A regulatory hangover that is. While it’s true that the repeal of Prohibition ended the federal ban on alcohol sales, it set loose a flurry of state and local regulations designed to keep US citizens away from alcohol. The 3-tier alcohol distribution system is probably the worst of these regulations in that it makes alcohol much more expensive and creates a class of legally-protected middlemen with exclusive distribution rights in regional territories. Of course there are many other restrictions, including here in Alabama, that keep adults from enjoying their beverage of choice. These state and local regulations were designed to keep Americans believing the message promoted by the Drys for decades before Prohibition (and the one that’s used by nannies in many areas of life) that alcohol in and of itself is evil. Not only does such a message make adults into children, it removes personal responsibility from our choices. We blame substances, food or weapons for the bad choices that we make instead of owning up to our own decisions. Blaming others for our bad decisions elicits condemnation as it should, but somehow if we misuse alcohol or any number of other things, it’s ok to blame the thing instead of ourselves.
Author Maureen Ogle masterfully relates how blaming alcohol was institutionalized in the US via the state and local regulatory systems put into place after Prohibition:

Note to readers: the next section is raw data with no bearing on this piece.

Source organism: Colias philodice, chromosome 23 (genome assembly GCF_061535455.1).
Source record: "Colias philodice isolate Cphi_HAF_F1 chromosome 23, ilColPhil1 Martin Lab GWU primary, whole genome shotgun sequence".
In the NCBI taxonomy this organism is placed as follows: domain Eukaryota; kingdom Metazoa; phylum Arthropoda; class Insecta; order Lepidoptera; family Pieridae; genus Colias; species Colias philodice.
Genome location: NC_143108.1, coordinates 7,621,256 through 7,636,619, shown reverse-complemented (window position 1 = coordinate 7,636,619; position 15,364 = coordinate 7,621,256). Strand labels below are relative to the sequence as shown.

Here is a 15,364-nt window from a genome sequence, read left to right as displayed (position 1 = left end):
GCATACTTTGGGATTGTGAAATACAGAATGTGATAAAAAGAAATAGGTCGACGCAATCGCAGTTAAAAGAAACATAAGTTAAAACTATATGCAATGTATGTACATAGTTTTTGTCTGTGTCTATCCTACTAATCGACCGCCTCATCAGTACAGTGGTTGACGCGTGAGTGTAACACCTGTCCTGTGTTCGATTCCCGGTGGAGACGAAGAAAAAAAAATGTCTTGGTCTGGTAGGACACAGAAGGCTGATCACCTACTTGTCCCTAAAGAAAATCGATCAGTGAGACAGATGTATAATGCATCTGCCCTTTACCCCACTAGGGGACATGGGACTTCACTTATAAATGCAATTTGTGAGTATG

But when repeal came in December 1933, lawmakers celebrated with an orgy of regulations designed less to generate revenue than to maximize the barriers between Americans and alcohol. States, counties, and municipalities burdened manufacturers and retailers with complicated licensing requirements. Lawmakers separated manufacturers from the public by inserting distributors between the two. A welter of laws restricted the hours and days that people could buy drink. New state-owned liquor stores oozed the “alcohol is evil” message. Bottles of gin and wine, and the clerks who sold them, stood inside grilled enclosures that resembled miniature jail cells for the evil spirits. Customers browsed a row of empty containers on the counter—samples of the inmates, slipped money through a small opening, and received the corrupting goods in exchange. Children who accompanied their parents on those trips got the intended message: This stuff is bad!
True, we’ve chipped away at those repeal-era restrictions. Sunday sales are now common, and so are private liquor stores. In 2005, the Supreme Court acted to allow people to buy mail-order wine. Costco recently sued the state of Washington, challenging laws that prevented it from buying directly from manufacturers. The Ninth Circuit Court of Appeals upheld the state’s authority, but more court cases will come, and soon, provoked by big-box retailers, the potential for Internet commerce, and, ironically, a vibrant alcohol industry. American winemaking, virtually nonexistent 50 years ago, deserves its reputation for excellence. In the past 30 years, the American brewing industry has become the most creative and dynamic in the world. A new generation of microdistillers is concocting magnificent brandy, rye, bourbon, and whiskey. But vintners, craft brewers, and microdistillers long for the day that they can use the Internet to reach customers directly (and bypass powerful distributors whose clout determines what products land on retailers’ shelves).
Read the whole thing.
In other words, Repeal of Prohibition was just the beginning.
Ogle link via Jacob.